to strike or thump, so as to rebound, or to make a sudden noise; a knock loudly

  2. Bounce(verb)

    to leap or spring suddenly or unceremoniously; to bound; as, she bounced into the room

  3. Bounce(verb)

    to boast; to talk big; to bluster

  4. Bounce(verb)

    to drive against anything suddenly and violently; to bump; to thump

  5. Bounce(verb)

    to cause to bound or rebound; sometimes, to toss

  6. Bounce(verb)

    to eject violently, as from a room; to discharge unceremoniously, as from employment

  7. Bounce(verb)

    to bully; to scold

  8. Bounce(noun)

    a sudden leap or bound; a rebound

  9. Bounce(noun)

    a heavy, sudden, and often noisy, blow or thump

  10. Bounce(noun)

    an explosion, or the noise of one

  11. Bounce(noun)

    bluster; brag; untruthful boasting; audacious exaggeration; an impudent lie; a bouncer

  12. Bounce(noun)

    a dogfish of Europe (Scyllium catulus)

  13. Bounce(adverb)

    with a sudden leap; suddenly

Freebase

  1. Bounce

    "Bounce" was Tarkan's debut English language single. It was released in Turkey, his home nation, on 25 October 2005, before being released in Germany on 24 March 2006.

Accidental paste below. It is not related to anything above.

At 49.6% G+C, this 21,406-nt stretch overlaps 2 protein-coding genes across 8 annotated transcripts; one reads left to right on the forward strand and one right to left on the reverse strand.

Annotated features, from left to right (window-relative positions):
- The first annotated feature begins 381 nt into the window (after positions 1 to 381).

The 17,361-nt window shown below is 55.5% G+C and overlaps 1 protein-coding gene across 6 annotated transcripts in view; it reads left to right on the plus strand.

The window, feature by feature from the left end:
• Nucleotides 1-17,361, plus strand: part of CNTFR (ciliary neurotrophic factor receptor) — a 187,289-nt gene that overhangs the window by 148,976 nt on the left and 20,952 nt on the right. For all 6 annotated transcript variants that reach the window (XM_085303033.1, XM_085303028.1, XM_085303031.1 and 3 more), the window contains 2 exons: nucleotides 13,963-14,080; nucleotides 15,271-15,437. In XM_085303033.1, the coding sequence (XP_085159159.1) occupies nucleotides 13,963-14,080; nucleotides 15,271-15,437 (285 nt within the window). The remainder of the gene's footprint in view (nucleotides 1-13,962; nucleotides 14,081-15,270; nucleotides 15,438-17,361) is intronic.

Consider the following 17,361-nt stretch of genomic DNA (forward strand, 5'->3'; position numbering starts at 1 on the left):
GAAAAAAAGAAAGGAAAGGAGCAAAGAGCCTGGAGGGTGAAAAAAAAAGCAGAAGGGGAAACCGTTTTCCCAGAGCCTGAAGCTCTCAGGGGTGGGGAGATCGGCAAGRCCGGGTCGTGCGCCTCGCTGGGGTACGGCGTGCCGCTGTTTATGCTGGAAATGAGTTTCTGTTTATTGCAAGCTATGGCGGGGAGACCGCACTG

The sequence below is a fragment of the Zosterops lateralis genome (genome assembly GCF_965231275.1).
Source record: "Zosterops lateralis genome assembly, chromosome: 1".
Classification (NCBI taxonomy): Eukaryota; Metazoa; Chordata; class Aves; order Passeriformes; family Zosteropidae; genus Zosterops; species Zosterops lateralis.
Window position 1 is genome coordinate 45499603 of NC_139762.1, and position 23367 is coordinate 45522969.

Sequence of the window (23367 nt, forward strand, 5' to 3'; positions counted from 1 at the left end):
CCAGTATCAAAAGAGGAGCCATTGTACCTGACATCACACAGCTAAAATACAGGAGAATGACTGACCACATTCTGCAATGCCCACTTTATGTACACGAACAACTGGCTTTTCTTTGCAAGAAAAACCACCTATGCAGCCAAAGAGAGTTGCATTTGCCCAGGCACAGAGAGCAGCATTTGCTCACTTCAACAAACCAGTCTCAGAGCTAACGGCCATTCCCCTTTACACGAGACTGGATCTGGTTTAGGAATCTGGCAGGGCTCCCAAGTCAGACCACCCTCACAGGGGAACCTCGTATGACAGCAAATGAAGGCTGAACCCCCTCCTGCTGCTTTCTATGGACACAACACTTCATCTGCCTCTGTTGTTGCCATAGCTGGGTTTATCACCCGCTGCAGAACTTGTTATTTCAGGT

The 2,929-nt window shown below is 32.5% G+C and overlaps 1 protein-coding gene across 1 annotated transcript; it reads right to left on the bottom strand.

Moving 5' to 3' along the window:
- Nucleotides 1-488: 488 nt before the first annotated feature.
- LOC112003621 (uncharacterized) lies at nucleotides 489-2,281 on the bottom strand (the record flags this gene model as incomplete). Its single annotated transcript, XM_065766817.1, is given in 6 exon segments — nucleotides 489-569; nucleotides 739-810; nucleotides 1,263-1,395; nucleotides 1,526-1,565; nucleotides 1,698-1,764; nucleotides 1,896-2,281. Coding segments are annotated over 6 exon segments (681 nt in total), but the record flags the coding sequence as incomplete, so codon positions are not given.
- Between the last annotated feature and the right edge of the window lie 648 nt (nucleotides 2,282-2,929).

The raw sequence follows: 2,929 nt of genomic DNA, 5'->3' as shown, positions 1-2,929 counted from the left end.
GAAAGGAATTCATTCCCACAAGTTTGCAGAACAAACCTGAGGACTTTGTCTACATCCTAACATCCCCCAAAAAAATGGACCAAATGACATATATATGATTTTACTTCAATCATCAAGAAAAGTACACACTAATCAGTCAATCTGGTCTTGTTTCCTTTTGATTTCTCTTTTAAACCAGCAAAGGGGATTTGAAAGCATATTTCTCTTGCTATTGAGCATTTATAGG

The New Hacker's Dictionary

  1. bounce

    1. [common; perhaps by analogy to a bouncing check] An electronic mail message that is undeliverable and returns an error notification to the sender is said to bounce. See also bounce message. 2. To engage in sexual intercourse; prob.: from the expression ‘bouncing the mattress’, but influenced by Roo's psychosexually loaded “Try bouncing me, Tigger!” from the Winnie-the-Pooh books. Compare boink. 3. To casually reboot a system in order to clear up a transient problem (possibly editing a configuration file in the process, if it is one that is only re-read at boot time). Reported primarily among VMS and Unix users. 4. [VM/CMS programmers] Automatic warm-start of a machine after an error. “I logged on this morning and found it had bounced 7 times during the night” 6. [IBM] To power cycle a peripheral in order to reset it.

British National Corpus

  1. Verbs Frequency

    Rank popularity for the word 'bounce' in Verbs Frequency: #958


Translations for bounce

Kernerman English Multilingual Dictionary

bounce(noun)

(of a ball etc) an act of springing back

With one bounce the ball went over the net.